Knowledge it is said, is power. Most of the time, this is very true. However, there are times when a little less knowledge never hurt anybody. Like knowing exactly what my teenager is up to while out with his friends. Or what hot dogs are really made of.
I didn’t want to know that my daughter has Celiac disease. She was asymptomatic and has grown like a weed. Okay, so she had the very intermittent, minor stomach pains but show me someone who doesn’t. My daughter already had one autoimmune disease – Hashimoto’s Disease (which affects a person’s thyroid function.) Thank you so much for your interest Celiac, but we’re not hiring anymore diseases, have a good day.
I only have me and my big mouth to blame. Last October, I was chatting with a close friend who is a Health & Wellness Coach and mentioned my daughter’s periodic stomachaches. My friend casually suggested that I consider cutting gluten from her diet. I raised this topic to my daughter’s endocrinologist a few days later and the whole diagnostic process was set in motion.
Nine months later after several blood tests, a visit to the gastroenterologist and a biopsy, here we are. Part of the Celiac people. It’s my daughter’s GI system, yet I feel like I’ve been punched in the gut. I know, I know – countless well meaning people have tried to console me:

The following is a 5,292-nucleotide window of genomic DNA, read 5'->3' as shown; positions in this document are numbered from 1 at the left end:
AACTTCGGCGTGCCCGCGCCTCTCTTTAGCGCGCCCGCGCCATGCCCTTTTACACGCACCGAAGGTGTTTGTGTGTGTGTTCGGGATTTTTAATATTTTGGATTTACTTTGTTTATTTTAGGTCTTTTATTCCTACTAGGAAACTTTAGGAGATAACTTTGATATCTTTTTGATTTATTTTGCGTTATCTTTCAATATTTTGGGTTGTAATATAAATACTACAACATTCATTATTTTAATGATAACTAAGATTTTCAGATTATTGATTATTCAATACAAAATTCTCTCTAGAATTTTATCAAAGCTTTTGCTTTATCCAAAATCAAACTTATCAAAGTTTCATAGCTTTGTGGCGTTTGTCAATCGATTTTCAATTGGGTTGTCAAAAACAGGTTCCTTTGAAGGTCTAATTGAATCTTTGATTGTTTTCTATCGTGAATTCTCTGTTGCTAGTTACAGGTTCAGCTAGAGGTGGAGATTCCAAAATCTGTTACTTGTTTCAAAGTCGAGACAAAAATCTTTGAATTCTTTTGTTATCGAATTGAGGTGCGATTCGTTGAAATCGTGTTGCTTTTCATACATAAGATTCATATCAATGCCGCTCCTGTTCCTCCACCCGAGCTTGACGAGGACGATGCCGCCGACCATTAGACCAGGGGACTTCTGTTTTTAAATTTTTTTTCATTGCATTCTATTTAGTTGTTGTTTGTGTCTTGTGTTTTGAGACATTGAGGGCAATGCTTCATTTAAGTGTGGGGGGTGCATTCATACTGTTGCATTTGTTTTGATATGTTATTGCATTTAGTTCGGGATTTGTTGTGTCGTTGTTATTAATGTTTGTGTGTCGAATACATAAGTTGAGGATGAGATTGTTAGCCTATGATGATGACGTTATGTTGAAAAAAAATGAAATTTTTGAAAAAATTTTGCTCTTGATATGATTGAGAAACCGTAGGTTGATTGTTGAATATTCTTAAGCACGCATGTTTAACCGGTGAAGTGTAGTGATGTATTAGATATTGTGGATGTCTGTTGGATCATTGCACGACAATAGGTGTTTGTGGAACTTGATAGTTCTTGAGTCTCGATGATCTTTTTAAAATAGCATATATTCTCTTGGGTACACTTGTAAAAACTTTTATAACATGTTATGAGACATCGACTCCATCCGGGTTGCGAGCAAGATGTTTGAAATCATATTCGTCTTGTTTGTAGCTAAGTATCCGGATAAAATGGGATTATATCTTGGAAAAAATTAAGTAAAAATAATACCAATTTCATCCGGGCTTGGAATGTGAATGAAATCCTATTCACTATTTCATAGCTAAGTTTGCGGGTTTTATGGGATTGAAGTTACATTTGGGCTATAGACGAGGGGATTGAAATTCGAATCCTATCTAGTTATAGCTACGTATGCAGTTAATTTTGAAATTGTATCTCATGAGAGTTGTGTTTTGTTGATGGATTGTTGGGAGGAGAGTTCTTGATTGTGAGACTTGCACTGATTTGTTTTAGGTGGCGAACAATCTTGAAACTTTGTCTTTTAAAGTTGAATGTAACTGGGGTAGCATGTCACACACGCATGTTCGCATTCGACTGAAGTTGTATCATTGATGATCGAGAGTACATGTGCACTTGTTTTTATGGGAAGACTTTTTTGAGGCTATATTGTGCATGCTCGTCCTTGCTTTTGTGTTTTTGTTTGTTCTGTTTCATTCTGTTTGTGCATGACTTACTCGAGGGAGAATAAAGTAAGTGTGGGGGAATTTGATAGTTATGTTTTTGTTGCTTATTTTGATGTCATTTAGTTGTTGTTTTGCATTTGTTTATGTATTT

- It’s better to have Celiac now that there are so many food options; it was much harder in the past.
- It is better to know when she is young (11-years-old) as it will be easier for her to change her eating habits.
- Knowing this young can prevent health issues in the future, like stomach cancer for instance.
I appreciate people’s kindness but the truth is, I don’t wanna deal with it. Aside from my own self-pity, I feel badly that my child has to deal with this latest diagnosis and be hyper-aware of her health and diet at such a young age.
My husband runs an association of gastroenterologists. I told him, “I want you to search far and wide and find me a doctor who says we can blow this off. Our child is perfectly healthy and asymptomatic.”
No such luck. Fortunately my daughter is being way more mature about it than I am. We held off telling her at sleep-away camp and thought we’d tell her when she came home and asked about it on our beach vacation. That didn’t happen. The days flew by, we all indulged in a gluttonous gluten-fest and she never asked about the biopsy results (which she had inquired about in a letter from camp.) Driving home from the beach, she finally asked.
“Do you really want to know?” I asked her.
She rolled her eyes and sighed. So we stopped and bought her a pony on the way home from the beach, to soften the blow of the diagnosis.
Not really. We told her we would learn about the disease together, gently dip our toe into the Celiac waters and gradually make the switch to a gluten free diet. And that’s what we’re doing.
“I think I’ll start by going gluten-free for breakfast,” she announced.
Sounds like a good plan to me. We’ve begun the trips to the grocery stores to purchase a variety of foods and snacks for her to sample.
Before she got the news about this latest auto-immune disease, my daughter remarked that if she hadn’t been diagnosed with Hashimoto’s disease, she would not have met her endocrinologist who would not have recommended the dance studio where she happily dances now. Wow – I was struck by her ability to make lemonade out of lemons.
Thank God she’s resilient. I guess it runs in our family. Let’s hope that Celiac doesn’t.